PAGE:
Towards an Ape Theatre (Part 3) Twentieth Century Performance Technique and the Changing of the Avant Garde

towards a poor theatre

The nature of theatrical performance in Europe and the United States would change dramatically during the course of the twentieth century. A very short list of the most radical and influential forces early on includes Alfred Jarry, Hugo Ball and Emmy Hennings, Nikolai Foregger, Vsevolod Meyerhold and Antonin Artaud. In almost all these cases, extreme personal and or socio-political conditions led to new levels of achievement and cultural insight. The tumult of that time is still felt today, and delineating what is theatre and what is performance art is often difficult. Hollywood always reaps the rewards of such turmoil as it can freely pick and choose whatever it finds beneficial and use it effectively toward it’s own end.

Jerzy Grotowski’s Polish Theatre Laboratory would not become known to the wider world until roughly the mid 1960’s. To my knowledge, Grotowski would cite Artaud and Meyerhold as important predecessors to his work, yet he maintained an important critical distance from both. Stanislavski was his (and Hollywood’s) guiding light and laid the real groundwork for Grotowski’s highly regimented experiments. But Artaud would provide a lot of the necessary fever.

cruel theatre indeed
cruel theatre indeed
Like the fictional character Adrian Leverkuhn in Thomas Mann’s Dr. Faustus, Antonin Artaud seemed damned to embody the sickness of his age. The difference is that Artaud was not only a real person, but also brutally aware of the world he lived in, and this became the basis for his art. Briefly a member of the Surrealist group, his Theatre of Cruelty may have been his most constructive project in regards to his own stability. His legacy is in the form of many poems, essays, drawings and a handful of plays and film performances. He brought Van Gogh’s plight into the 20th Century and became a template for the artistic social outcast as a type from the 1940’s onward. Grotowski, as much as he admired the man, was tired of how pervasive and superficial Artaud’s influence on theatre culture had become, declaring in 1967 that we had entered “the age of Artaud”, something he was determined to get away from. He did so by putting the health of the performer first and by developing an outlook and methodology that he thoroughly tested, while always remaining committed to the basic tenets of theatre. As a result, Grotowski’s work continues to influence performers in many disciplines to the present day.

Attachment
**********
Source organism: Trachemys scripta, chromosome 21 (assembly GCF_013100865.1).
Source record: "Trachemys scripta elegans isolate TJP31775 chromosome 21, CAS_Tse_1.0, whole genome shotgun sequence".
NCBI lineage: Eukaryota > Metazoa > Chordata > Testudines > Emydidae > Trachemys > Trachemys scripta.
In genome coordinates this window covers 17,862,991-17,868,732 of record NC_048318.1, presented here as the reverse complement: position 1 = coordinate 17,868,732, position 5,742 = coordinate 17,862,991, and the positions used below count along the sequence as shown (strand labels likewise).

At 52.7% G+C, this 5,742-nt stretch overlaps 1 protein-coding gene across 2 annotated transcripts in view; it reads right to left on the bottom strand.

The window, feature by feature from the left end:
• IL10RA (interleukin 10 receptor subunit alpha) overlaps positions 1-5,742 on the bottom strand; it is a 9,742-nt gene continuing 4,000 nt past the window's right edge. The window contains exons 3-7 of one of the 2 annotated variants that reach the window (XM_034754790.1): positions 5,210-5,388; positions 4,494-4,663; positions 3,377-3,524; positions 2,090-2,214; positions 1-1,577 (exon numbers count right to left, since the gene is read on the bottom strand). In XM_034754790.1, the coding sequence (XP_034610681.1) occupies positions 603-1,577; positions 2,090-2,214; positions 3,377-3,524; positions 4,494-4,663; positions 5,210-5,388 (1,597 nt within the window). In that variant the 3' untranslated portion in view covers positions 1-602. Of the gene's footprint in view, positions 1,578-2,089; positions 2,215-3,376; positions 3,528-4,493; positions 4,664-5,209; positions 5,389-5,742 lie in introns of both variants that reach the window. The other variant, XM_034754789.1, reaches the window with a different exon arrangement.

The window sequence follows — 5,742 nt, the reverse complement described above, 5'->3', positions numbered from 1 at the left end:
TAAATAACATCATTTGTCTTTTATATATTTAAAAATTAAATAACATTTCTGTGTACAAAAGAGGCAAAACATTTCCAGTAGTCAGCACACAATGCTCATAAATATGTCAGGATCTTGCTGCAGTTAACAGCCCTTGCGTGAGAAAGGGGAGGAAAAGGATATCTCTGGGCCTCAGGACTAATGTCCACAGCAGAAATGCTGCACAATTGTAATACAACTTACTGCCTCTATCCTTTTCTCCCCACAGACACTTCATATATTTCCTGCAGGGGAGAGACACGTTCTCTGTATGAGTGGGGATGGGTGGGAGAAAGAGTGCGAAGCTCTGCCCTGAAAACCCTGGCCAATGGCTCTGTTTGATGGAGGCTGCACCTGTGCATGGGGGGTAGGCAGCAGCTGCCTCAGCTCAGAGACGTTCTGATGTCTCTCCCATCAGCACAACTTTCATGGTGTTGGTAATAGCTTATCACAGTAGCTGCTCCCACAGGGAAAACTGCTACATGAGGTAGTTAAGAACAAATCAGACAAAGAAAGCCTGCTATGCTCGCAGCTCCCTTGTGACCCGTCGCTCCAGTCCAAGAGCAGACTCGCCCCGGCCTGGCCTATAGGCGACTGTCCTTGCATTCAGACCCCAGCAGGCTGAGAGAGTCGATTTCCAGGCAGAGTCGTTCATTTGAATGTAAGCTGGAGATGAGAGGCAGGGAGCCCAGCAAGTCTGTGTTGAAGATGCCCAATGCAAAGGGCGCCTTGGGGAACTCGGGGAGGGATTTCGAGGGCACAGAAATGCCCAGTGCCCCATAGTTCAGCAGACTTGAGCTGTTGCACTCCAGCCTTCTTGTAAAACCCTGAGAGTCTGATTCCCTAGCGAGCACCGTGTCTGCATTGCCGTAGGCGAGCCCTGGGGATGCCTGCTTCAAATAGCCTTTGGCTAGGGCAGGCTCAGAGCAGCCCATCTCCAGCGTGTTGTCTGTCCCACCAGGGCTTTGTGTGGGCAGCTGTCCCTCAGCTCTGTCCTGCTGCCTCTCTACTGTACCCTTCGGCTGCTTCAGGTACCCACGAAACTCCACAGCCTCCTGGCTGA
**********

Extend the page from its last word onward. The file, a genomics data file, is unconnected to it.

Antonin Artaud circa 1920
Antonin Artaud circa 1920

If, in regards to performance, the 1960’s were the beginning of ” The Age of Artaud”, one can see the evidence in not just theatre and film, but in rock and roll and the fine arts. Since The Theatre of Cruelty had become bankable by 1968, you might say that Grotowski had already plotted his escape from The Planet of the Apes. The arrival of the book Toward A Poor Theatre that same year was the manual for breaking free.

The setting of Planet of the Apes is like something off a Max Ernst canvas. The story is also like something from the Surrealist movement. But the playing, in the case of the ape characters, is staunchly rooted in traditional theatre. Only the human character Taylor is allowed to drift into more extreme avant-garde method. His tattered rag of a costume, a play on Tarzan, is also right out of The Polish Theatre Laboratory. As Taylor is ushered into the ad hoc Tribunal of the National Academy by two gorillas this most theatrical of scenes gets crueler by the minute–Taylor has regained his voice, but is quickly gagged as a panel of well mannered orangutans decide his fate. As he is brought outside to identify Landon, finding him lobotomized, he explodes into attack on Dr. Zaius. Aside from seizing Taylor, the apes never get too excited. This juxtaposition of acting technique is used to great effect throughout the movie. And every time Taylor loses his cool, the case against him is stronger: this man, like all men, is nothing but an animal.

-Sidrel Mundet-

Part 4 (end) coming…